This article originally provided by The Charleston Gazette

September 20, 2006

Group targets Mingo delegate

White questions source of support for foundation

By Scott Finn
Staff writer

A Mingo County delegate says a conservative group’s flier targeting his record could be the start of a statewide campaign to oust Democrats from the House of Delegates.

The flier’s target, Delegate Harry Keith White, D-Mingo, said the information distorts his voting record. The flier says that similar information is being distributed all over the state.

The West Virginia Family Foundation put out a “voter guide” comparing White to his Republican competitor on a variety of hot-button social issues, such as gay marriage, abortion and gambling.

White said the foundation hired people to deliver the mailing door-to-door over the past week.

Before now, the West Virginia Family Foundation has never had more than $25,000 in its accounts, according to, a Web site that tracks nonprofit organizations.

White speculated that the money for the workers and the flier comes from Massey Energy CEO Don Blankenship, who has pledged to spend up to $6 million to help Republicans take over the House of Delegates.

White noted that the issues being raised by Blankenship and by the foundation are identical.

“What they’re doing, and I can’t verify this, is that Blankenship is hiding behind the West Virginia Family Foundation,” White said.

Blankenship’s campaign consultant, Greg Thomas, did not immediately return two phone calls and an e-mail asking for comment.

West Virginia Family Foundation is a nonprofit organization whose president is listed as Kevin McCoy, a postal worker from Elkview.

McCoy did not return a phone call and an e-mail seeking comment. The group’s chairman, Ray Lambert, referred all questions to McCoy. Lambert owns American Airworks in Sofia, a company that sells breathing equipment to rescue workers and the mining industry, according to its Web site.

In a Sunday article, Blankenship told the Martinsburg Journal that he’ll spend “$1 million to $2 million individually, and a total of $5 million to $6 million on the 2006 election through other organizations.”

When Blankenship spends money himself, he must report it to the secretary of state’s office.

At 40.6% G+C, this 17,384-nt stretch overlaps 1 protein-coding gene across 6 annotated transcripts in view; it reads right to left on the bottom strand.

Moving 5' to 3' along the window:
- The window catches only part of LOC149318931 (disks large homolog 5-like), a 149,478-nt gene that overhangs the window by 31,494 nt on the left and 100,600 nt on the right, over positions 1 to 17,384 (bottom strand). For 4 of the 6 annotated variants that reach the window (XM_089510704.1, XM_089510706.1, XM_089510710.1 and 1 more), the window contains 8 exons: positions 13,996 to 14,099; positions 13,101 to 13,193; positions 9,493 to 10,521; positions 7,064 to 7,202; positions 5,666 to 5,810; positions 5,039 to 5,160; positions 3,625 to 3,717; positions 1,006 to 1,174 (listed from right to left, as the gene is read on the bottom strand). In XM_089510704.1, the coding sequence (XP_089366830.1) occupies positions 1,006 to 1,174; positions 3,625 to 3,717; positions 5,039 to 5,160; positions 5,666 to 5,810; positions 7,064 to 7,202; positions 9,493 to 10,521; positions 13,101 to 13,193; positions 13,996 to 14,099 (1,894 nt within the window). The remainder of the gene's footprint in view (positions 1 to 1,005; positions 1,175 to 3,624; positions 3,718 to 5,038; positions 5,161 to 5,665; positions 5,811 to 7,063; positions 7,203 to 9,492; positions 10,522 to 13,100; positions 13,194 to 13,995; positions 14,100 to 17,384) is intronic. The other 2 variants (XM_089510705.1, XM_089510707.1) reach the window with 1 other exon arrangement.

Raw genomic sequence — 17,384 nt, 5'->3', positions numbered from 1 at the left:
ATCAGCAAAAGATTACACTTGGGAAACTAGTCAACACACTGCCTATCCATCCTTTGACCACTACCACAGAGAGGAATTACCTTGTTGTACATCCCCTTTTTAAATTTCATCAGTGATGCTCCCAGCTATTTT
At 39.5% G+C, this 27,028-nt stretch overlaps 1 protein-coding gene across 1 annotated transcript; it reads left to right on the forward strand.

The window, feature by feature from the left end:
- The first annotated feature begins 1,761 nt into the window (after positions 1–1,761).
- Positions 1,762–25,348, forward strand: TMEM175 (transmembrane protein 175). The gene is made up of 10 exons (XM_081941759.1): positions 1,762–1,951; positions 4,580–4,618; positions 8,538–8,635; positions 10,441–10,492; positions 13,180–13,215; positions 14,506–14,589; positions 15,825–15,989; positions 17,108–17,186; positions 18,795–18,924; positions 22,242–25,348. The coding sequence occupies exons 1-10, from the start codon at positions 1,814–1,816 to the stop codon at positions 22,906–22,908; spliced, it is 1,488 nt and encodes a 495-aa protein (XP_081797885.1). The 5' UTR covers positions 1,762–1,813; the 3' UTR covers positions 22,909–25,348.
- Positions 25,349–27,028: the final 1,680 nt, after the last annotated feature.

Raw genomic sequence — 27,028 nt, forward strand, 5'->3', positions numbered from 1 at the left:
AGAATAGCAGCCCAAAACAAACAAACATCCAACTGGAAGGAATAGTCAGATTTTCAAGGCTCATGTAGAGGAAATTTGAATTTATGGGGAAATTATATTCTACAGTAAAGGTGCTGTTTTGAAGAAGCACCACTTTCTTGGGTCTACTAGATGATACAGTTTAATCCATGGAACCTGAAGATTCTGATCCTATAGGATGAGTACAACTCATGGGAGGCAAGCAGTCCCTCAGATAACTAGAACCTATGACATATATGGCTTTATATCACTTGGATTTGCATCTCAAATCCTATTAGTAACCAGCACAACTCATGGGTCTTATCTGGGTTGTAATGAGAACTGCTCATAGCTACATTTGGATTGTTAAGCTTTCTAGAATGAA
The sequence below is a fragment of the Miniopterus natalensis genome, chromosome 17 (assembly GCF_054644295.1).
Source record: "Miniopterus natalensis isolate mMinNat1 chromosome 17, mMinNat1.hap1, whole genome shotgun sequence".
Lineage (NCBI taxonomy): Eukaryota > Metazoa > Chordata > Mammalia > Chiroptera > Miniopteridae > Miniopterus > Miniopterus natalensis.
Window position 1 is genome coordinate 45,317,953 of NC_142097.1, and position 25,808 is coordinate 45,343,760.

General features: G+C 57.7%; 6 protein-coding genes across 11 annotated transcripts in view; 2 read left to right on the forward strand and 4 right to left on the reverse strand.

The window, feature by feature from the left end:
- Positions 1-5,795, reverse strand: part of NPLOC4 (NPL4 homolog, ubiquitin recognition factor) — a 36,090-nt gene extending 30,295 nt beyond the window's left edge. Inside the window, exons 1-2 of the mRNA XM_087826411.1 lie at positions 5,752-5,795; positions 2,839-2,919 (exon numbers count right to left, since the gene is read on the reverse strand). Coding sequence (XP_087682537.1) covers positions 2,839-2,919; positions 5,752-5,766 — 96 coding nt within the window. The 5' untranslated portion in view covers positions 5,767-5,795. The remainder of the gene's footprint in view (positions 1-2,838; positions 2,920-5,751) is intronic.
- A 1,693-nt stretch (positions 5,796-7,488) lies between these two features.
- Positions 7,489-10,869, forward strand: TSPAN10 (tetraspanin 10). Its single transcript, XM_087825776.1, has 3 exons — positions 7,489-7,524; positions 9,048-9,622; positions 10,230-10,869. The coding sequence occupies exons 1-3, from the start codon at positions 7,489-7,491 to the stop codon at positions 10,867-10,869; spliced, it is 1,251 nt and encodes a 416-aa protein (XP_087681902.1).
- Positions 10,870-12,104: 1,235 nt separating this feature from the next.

But nonprofit organizations do not have to report the donors who contribute to them. And under current state law, they are exempt from having to report their spending on political races as long as they do not expressly say “vote for” or “vote against” a candidate, according to secretary of state spokesman Ben Beakes.

Sen. Jeff Kessler, D-Marshall, said the foundation appears to be skirting the law. The Legislature intended to require full disclosure of all election-related spending when it passed reform legislation last year, he said.

“If it’s not improper, it’s right on the edge,” Kessler said. “It was the intent of the Legislature to require reporting on all election spending.”

The flier centers on a series of “discharge motions” that White and most other Democrats voted against. These Republican-sponsored motions, which are rare, would have allowed bills to skip going through House committees and brought them straight to the floor for a vote.

White said he supported many of the bills, but he refused to vote to discharge them out of committees because it would create chaos in the Legislature.

“Anybody who uses those discharge votes in this way is either outright lying or doesn’t understand the legislative process,” White said.

For example, the flier says that White voted against a bill that “supports making it illegal for a doctor to perform an abortion on an underage girl without her parents knowing.”

White called that characterization entirely false. He said he would have supported the parental notification bill if it had come before him. But he refused to vote to bring it out of committee out of respect for the legislative process, he said.

Also, it already is illegal for a doctor to perform an abortion on an underage girl without notifying her parents, he said.

There are two ways for the girl to get around this requirement — receive permission from a judge or a second doctor who is not the one performing an abortion. The bill in question would have taken away the doctor’s exception, leaving only the judicial option.

White has been endorsed by West Virginians for Life with a 93 percent voting record, according to WVFL legislative director Melissa Adkins.

Adkins declined to answer questions about whether her group also is receiving Blankenship money.

“We generally don’t discuss our donors beyond what is required for us to disclose publicly,” Adkins said. “It puts us in a difficult position. We do not disclose private information about our members ...

“We haven’t said a lot publicly about our strategy, and we’re not going to,” she said.

The West Virginia Family Foundation is a chapter of the American Family Association. The group drafted the proposed constitutional amendment banning gay marriage, as well as civil unions and other types of domestic partnerships, according to its Web site.

The foundation is promising to make itself heard not just through its voter guides, but through radio and television commercials as well, according to its Web site.

The foundation also has a separate political action committee, but the fliers are not listed as being paid for by that committee. Instead, they were paid for by “West Virginia Family Foundation Inc.”

Donors of $1,000 each to the political action committee include Blankenship, Thomas, Lambert, Robert Samples of RMS Strategies, and George and Ramona Blankenship of Williamson. One other contributor is listed, Burton Ervin, who gave $100.

To contact staff writer Scott Finn, use e-mail or call 357-4323.


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